Did You Know That Kennedy Half Dollars Were First Released 60 Years Ago This Week?

Sixty years ago this week, on March 24, 1964, Kennedy half dollars were released into circulation. The coins, a common sight in collections and accumulations of U.S. coins assembled in the mid-to-late-20th century, were highly sought-after at the time of their release.

U.S. Mint Chief Engraver Gilroy Roberts shared publicly that Mint Director Eva Adams contacted him very shortly after Kennedy’s assassination to inform him that “serious consideration” was being given to a new coin honoring the 35th President. On November 27, 1963, Roberts was informed that the half dollar was the denomination selected, since Jacqueline Kennedy did not want Washington’s bust on the quarter replaced. President Johnson called for legislation authorizing the coin on December 10, 1963, and he signed it into law less than three weeks later.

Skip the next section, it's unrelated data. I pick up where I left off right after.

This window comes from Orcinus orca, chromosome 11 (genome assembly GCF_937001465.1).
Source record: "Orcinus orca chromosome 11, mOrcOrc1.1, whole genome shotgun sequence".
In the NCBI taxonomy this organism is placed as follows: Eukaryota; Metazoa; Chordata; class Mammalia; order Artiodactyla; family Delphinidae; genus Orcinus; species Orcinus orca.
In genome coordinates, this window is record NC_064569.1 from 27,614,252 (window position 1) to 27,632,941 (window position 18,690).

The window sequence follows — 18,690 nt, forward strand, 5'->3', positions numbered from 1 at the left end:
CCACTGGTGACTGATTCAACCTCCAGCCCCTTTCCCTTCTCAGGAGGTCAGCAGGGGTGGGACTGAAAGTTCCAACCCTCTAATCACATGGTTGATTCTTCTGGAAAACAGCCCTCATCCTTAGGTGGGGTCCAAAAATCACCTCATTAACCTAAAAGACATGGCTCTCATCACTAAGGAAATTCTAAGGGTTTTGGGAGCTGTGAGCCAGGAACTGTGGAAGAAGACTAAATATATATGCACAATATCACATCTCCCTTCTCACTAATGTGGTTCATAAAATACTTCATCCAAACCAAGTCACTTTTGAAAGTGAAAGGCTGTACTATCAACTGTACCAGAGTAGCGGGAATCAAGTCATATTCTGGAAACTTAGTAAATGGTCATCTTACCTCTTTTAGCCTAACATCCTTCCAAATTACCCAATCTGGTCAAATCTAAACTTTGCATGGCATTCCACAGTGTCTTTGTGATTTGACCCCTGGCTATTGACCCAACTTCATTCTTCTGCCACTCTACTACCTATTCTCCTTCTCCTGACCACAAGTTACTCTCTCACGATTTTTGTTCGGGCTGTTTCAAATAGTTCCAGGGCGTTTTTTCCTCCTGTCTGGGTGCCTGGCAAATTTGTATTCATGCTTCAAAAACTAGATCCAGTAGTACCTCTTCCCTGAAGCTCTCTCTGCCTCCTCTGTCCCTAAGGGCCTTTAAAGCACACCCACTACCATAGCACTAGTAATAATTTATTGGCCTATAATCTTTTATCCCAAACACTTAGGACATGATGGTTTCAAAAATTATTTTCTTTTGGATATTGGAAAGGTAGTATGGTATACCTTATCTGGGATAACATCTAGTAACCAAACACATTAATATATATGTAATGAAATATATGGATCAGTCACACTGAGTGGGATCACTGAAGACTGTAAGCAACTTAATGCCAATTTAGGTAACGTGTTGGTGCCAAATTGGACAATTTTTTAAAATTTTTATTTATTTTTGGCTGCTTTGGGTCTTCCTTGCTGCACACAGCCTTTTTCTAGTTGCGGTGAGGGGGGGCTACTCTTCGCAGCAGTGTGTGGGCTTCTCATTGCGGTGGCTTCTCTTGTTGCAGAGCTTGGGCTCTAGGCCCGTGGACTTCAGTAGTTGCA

Mrs. Kennedy, reviewing patterns produced shortly after President Johnson requested authorizing legislation, asked if Mint artists could “muss up” President Kennedy’s hair. The changes were applied, and new test strikes were presented to the Treasury Secretary on December 27, 1963.

The Denver Mint began producing circulation examples on January 30, 1964, the first shipments arrived at Federal Reserve Bank on March 6, and they were released March 24.   Gerald Tebben’s August 2014 Coin World cover feature on the Kennedy half dollar was very helpful in reconstructing the timeline.

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